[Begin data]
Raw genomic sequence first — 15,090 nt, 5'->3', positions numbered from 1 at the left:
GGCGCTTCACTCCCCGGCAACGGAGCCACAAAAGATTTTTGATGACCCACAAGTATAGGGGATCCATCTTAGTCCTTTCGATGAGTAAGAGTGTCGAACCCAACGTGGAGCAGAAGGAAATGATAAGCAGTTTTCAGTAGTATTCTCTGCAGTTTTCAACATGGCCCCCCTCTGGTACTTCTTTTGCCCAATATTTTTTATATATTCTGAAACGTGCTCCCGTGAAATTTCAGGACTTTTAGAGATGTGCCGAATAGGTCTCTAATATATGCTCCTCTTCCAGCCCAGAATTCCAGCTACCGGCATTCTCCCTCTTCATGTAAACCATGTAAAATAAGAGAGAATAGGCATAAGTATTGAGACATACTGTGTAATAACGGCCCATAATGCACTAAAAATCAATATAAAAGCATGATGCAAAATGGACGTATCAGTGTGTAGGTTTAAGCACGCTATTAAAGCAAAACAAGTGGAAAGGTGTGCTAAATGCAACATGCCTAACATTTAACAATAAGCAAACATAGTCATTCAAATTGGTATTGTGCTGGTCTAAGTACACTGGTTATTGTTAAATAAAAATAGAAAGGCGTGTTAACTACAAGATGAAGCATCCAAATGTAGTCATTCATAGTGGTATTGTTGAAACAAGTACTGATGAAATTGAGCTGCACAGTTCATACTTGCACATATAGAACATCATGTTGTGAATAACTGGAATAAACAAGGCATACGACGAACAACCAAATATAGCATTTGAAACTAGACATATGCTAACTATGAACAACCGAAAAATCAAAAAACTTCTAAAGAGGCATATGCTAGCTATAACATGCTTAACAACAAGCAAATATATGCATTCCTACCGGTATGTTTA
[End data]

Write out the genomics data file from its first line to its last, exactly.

Raw genomic sequence first — 15,090 nt, 5'->3', positions numbered from 1 at the left:
GGCGCTTCACTCCCCGGCAACGGAGCCACAAAAGATTTTTGATGACCCACAAGTATAGGGGATCCATCTTAGTCCTTTCGATGAGTAAGAGTGTCGAACCCAACGTGGAGCAGAAGGAAATGATAAGCAGTTTTCAGTAGTATTCTCTGCAGTTTTCAACATGGCCCCCCTCTGGTACTTCTTTTGCCCAATATTTTTTATATATTCTGAAACGTGCTCCCGTGAAATTTCAGGACTTTTAGAGATGTGCCGAATAGGTCTCTAATATATGCTCCTCTTCCAGCCCAGAATTCCAGCTACCGGCATTCTCCCTCTTCATGTAAACCATGTAAAATAAGAGAGAATAGGCATAAGTATTGAGACATACTGTGTAATAACGGCCCATAATGCACTAAAAATCAATATAAAAGCATGATGCAAAATGGACGTATCAGTGTGTAGGTTTAAGCACGCTATTAAAGCAAAACAAGTGGAAAGGTGTGCTAAATGCAACATGCCTAACATTTAACAATAAGCAAACATAGTCATTCAAATTGGTATTGTGCTGGTCTAAGTACACTGGTTATTGTTAAATAAAAATAGAAAGGCGTGTTAACTACAAGATGAAGCATCCAAATGTAGTCATTCATAGTGGTATTGTTGAAACAAGTACTGATGAAATTGAGCTGCACAGTTCATACTTGCACATATAGAACATCATGTTGTGAATAACTGGAATAAACAAGGCATACGACGAACAACCAAATATAGCATTTGAAACTAGACATATGCTAACTATGAACAACCGAAAAATCAAAAAACTTCTAAAGAGGCATATGCTAGCTATAACATGCTTAACAACAAGCAAATATATGCATTCCTACCGGTATGTTTA